As members flee, Georgia PTA risks status, stability

Credit: Maureen Downey

Credit: Maureen Downey

On probation for a coup that ousted a revered president and under siege from a growing revolt in the ranks, the leadership of the Georgia PTA is burrowing deeper into its bunker.

When the embattled board emerges and takes stock, it’s likely to find a changed landscape. Dozens of PTAs have decided to initiate the complicated process of dissolving to become independent PTOs or Parent Teacher Organizations. Sixteen of 24 PTA units in Forsyth County plan to dissolve.
Defections have risen after the National PTA placed the Georgia PTA on probation in March over alleged misconduct related to the January removal of President Lisa-Marie Haygood. A Cherokee parent, Haygood led the PTA’s successful campaign last fall against the Opportunity School District.

“Clearly, the situation in Georgia is a departure from our important mission,” said National PTA President Laura Bay.

Adding to the skepticism about the stability of the Georgia PTA, its annual signature event, a statewide convention scheduled for June, was postponed without explanation. New state PTA President Tyler Barr sent me a note Friday night saying a new date will be announced next week.

Former Georgia PTA second vice president Marina Staples of Gwinnett County was among the leaders removed through a series of maneuvers by the reigning board. “Basically, there is a board sitting there holding spaces for a PTA that is literally falling apart,” said Staples. “I believe in the PTA brand. I totally do. What I don’t believe in are the people sitting in that boardroom right now.”

Staples and other PTA members contend the board is more concerned with its self-serving agenda than salvaging the organization. A concern of both white and African-American PTA leaders around the state: The ringleaders of the takeover are sowing racial dissent and running roughshod over policies and people in their way.

Barr maintains the evidence will vindicate the actions of the controlling faction that engineered the removal of Haygood. But the National PTA is still awaiting that evidence, contending Georgia PTA has yet to adequately address questions about transparency, financial oversight and bylaw violations.

A damning resolution by local PTA councils in Georgia cites a host of offenses, including: “punitive policies that were then made retroactive with the intent of denying qualified volunteers from being eligible to serve on the Board of Georgia PTA…continuing actions of the Georgia PTA leadership damaging the PTA brand…continuing concern that Georgia PTA funds are being used in an inappropriate manner and all requests for financial disclosure have been denied” and the postponement of “the annual convention where elections are held for new leadership.”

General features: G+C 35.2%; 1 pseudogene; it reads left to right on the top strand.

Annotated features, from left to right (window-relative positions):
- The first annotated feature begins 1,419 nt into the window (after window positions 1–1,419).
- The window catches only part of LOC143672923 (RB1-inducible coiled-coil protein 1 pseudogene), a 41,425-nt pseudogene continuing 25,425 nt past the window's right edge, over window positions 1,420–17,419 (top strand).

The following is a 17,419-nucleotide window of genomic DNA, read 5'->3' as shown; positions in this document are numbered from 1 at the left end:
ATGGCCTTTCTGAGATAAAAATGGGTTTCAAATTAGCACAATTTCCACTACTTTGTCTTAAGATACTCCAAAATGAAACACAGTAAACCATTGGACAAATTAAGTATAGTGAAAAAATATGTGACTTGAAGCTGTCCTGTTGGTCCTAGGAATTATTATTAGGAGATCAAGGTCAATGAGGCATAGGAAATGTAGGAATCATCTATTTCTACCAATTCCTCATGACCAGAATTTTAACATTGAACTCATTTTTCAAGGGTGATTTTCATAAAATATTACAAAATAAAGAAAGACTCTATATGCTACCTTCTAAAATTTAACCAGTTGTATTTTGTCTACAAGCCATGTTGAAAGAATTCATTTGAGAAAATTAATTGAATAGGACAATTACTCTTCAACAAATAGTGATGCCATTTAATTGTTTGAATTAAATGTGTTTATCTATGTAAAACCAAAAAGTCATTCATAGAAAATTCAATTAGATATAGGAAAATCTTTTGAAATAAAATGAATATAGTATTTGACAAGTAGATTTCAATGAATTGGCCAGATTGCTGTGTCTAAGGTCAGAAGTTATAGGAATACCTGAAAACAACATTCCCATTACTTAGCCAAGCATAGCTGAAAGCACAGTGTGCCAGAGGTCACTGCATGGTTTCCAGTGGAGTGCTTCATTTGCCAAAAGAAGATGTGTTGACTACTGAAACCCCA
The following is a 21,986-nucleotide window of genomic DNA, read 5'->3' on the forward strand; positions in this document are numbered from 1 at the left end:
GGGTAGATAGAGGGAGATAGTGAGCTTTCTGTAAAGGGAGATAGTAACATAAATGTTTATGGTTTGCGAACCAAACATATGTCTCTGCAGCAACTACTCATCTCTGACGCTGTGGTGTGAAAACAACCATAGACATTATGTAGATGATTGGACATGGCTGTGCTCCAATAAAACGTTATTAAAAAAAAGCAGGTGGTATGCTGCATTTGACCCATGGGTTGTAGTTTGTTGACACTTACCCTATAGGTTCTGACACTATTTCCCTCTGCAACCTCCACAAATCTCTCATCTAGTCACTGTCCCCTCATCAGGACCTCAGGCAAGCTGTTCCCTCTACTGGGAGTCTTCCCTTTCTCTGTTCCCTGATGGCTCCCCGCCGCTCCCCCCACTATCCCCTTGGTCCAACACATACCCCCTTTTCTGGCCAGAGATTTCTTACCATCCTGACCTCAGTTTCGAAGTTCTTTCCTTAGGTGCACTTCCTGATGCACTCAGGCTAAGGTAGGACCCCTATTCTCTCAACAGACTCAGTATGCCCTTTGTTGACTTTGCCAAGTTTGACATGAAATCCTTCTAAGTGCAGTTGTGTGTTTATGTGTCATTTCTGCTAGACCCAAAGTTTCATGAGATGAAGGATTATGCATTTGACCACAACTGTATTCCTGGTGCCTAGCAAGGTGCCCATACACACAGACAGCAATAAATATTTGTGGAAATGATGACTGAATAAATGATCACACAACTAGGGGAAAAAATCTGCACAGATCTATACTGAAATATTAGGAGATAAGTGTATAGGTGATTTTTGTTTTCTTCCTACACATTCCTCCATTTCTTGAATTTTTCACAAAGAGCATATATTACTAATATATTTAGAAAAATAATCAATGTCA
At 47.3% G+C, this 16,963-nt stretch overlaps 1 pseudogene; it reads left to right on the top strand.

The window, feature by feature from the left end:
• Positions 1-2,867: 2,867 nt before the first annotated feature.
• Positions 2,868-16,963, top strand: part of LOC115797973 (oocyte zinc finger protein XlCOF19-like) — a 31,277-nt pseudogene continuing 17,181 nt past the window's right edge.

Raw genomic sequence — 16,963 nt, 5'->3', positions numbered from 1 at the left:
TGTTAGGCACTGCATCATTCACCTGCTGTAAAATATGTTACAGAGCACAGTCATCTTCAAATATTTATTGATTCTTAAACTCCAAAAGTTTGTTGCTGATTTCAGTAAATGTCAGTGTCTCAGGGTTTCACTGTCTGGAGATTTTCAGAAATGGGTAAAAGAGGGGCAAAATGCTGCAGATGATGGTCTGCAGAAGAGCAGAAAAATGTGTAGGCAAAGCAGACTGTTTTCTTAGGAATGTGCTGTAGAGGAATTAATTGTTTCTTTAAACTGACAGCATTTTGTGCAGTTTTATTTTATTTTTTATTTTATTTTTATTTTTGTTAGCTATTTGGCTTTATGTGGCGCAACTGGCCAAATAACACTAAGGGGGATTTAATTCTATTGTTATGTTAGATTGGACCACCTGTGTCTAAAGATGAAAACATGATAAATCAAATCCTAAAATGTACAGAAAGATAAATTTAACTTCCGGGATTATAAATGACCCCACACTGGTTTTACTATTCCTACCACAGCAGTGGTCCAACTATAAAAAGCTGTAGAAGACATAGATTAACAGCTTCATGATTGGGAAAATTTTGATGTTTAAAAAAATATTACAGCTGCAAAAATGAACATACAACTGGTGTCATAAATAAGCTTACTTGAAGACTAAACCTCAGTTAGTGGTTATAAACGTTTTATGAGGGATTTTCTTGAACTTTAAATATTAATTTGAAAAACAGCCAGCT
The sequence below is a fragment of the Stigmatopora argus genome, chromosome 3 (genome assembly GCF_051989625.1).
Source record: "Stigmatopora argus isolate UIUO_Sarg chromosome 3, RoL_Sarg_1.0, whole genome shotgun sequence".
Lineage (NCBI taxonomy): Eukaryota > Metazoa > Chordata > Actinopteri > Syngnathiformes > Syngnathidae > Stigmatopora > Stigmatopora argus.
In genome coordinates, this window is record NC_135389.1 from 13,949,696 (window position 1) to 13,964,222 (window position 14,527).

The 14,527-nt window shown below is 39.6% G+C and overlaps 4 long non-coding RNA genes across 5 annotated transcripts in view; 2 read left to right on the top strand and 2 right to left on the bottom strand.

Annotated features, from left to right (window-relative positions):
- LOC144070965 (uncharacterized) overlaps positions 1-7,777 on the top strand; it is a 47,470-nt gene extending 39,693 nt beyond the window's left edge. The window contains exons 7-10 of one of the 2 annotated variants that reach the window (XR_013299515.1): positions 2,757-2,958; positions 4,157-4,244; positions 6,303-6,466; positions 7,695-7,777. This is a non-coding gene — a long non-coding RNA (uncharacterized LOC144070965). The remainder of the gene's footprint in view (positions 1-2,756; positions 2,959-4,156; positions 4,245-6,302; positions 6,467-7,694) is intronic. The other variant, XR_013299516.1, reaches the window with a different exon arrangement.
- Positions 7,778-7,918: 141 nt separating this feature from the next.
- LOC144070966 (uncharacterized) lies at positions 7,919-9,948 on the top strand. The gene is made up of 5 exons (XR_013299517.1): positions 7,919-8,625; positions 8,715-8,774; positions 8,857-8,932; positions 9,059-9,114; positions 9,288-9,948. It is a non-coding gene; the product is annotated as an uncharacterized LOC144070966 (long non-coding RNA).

The resolution urges National PTA to immediately remove the current Georgia PTA leadership and conduct oversight of the nominations for and election of new officers for Georgia PTA at a convention “before July 1 so that new leadership for Georgia PTA can be elected and installed with adequate time to allow district, councils, and local units time to plan for and conduct membership drives to support the new leadership.”

“It remains our sincere hope that Georgia PTA swiftly finds an equitable resolution to its conflict that embraces the needs of the greatest number of members and leaders. It is essential that we get back to our mission and valuable work to make a difference for our children, families, schools and communities,” said Bay.

Barr insists Georgia PTA is not crumbling, saying, “Currently, the state office received one dissolution from a local PTA. I look forward to assisting other local PTAs with any issues to continue their support for our children. I understand we have experienced changes but Georgia PTA is not in a crisis and remain a strong association.”
Georgia has been a strong pillar for the PTA, sending thousands of dollars to the state and national offices from member dues. Now, there are fears any National PTA censure of the board will represent too little too late to reverse the exodus of parents. The national president hopes local PTAs in Georgia will not flee.

“PTA’s power is in our collective voice,” said Bay. “Though it may be tempting to withdraw from PTA when there is conflict, those that work through the conflict together end up having the greatest capacity to serve our children and families. Over PTA’s 120 year history there has been more than one struggle, but PTA has, and always will, not only survive but flourish once our attention returns to our mission.”